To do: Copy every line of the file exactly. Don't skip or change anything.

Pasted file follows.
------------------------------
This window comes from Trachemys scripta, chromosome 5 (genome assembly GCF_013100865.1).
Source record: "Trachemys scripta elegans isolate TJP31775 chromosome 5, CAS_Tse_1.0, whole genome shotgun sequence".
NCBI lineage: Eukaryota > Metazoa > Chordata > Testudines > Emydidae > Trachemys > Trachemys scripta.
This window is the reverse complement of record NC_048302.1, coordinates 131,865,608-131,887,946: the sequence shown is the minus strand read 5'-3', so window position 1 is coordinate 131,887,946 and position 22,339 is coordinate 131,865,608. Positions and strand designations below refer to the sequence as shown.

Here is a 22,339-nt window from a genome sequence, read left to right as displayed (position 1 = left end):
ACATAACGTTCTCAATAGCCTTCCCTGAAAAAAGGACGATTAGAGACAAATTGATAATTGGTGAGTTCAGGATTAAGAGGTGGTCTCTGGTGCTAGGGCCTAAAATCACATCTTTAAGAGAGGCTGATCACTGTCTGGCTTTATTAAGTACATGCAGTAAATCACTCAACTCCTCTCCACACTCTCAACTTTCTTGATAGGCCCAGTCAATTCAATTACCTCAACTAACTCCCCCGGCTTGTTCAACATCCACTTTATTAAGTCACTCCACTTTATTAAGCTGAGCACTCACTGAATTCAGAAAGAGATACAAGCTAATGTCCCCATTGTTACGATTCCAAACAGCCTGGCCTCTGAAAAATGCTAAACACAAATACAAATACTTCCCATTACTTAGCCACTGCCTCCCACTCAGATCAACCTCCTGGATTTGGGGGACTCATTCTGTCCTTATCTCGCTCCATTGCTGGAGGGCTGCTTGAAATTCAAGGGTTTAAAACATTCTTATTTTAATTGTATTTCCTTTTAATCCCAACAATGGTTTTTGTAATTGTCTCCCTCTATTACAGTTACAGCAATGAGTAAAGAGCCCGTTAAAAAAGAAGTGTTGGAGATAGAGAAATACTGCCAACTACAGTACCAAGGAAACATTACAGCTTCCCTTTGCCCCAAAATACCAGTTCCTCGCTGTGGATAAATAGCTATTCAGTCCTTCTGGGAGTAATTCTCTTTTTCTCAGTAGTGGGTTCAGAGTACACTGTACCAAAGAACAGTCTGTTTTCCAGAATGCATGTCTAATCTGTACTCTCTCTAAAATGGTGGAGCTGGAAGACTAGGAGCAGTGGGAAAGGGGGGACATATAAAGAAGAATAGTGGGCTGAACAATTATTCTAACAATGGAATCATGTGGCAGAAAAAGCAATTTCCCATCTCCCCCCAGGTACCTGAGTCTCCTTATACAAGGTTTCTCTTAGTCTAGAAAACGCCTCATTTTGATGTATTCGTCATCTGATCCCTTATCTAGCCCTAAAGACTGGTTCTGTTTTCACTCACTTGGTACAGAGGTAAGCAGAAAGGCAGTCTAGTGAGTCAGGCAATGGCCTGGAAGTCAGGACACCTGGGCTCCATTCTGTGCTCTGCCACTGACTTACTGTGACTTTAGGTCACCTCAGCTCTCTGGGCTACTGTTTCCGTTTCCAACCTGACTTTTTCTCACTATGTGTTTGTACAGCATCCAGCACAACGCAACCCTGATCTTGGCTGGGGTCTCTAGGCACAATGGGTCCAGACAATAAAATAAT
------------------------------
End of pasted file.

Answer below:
This window comes from Trachemys scripta, chromosome 5 (genome assembly GCF_013100865.1).
Source record: "Trachemys scripta elegans isolate TJP31775 chromosome 5, CAS_Tse_1.0, whole genome shotgun sequence".
NCBI lineage: Eukaryota > Metazoa > Chordata > Testudines > Emydidae > Trachemys > Trachemys scripta.
This window is the reverse complement of record NC_048302.1, coordinates 131,865,608-131,887,946: the sequence shown is the minus strand read 5'-3', so window position 1 is coordinate 131,887,946 and position 22,339 is coordinate 131,865,608. Positions and strand designations below refer to the sequence as shown.

Here is a 22,339-nt window from a genome sequence, read left to right as displayed (position 1 = left end):
ACATAACGTTCTCAATAGCCTTCCCTGAAAAAAGGACGATTAGAGACAAATTGATAATTGGTGAGTTCAGGATTAAGAGGTGGTCTCTGGTGCTAGGGCCTAAAATCACATCTTTAAGAGAGGCTGATCACTGTCTGGCTTTATTAAGTACATGCAGTAAATCACTCAACTCCTCTCCACACTCTCAACTTTCTTGATAGGCCCAGTCAATTCAATTACCTCAACTAACTCCCCCGGCTTGTTCAACATCCACTTTATTAAGTCACTCCACTTTATTAAGCTGAGCACTCACTGAATTCAGAAAGAGATACAAGCTAATGTCCCCATTGTTACGATTCCAAACAGCCTGGCCTCTGAAAAATGCTAAACACAAATACAAATACTTCCCATTACTTAGCCACTGCCTCCCACTCAGATCAACCTCCTGGATTTGGGGGACTCATTCTGTCCTTATCTCGCTCCATTGCTGGAGGGCTGCTTGAAATTCAAGGGTTTAAAACATTCTTATTTTAATTGTATTTCCTTTTAATCCCAACAATGGTTTTTGTAATTGTCTCCCTCTATTACAGTTACAGCAATGAGTAAAGAGCCCGTTAAAAAAGAAGTGTTGGAGATAGAGAAATACTGCCAACTACAGTACCAAGGAAACATTACAGCTTCCCTTTGCCCCAAAATACCAGTTCCTCGCTGTGGATAAATAGCTATTCAGTCCTTCTGGGAGTAATTCTCTTTTTCTCAGTAGTGGGTTCAGAGTACACTGTACCAAAGAACAGTCTGTTTTCCAGAATGCATGTCTAATCTGTACTCTCTCTAAAATGGTGGAGCTGGAAGACTAGGAGCAGTGGGAAAGGGGGGACATATAAAGAAGAATAGTGGGCTGAACAATTATTCTAACAATGGAATCATGTGGCAGAAAAAGCAATTTCCCATCTCCCCCCAGGTACCTGAGTCTCCTTATACAAGGTTTCTCTTAGTCTAGAAAACGCCTCATTTTGATGTATTCGTCATCTGATCCCTTATCTAGCCCTAAAGACTGGTTCTGTTTTCACTCACTTGGTACAGAGGTAAGCAGAAAGGCAGTCTAGTGAGTCAGGCAATGGCCTGGAAGTCAGGACACCTGGGCTCCATTCTGTGCTCTGCCACTGACTTACTGTGACTTTAGGTCACCTCAGCTCTCTGGGCTACTGTTTCCGTTTCCAACCTGACTTTTTCTCACTATGTGTTTGTACAGCATCCAGCACAACGCAACCCTGATCTTGGCTGGGGTCTCTAGGCACAATGGGTCCAGACAATAAAATAAT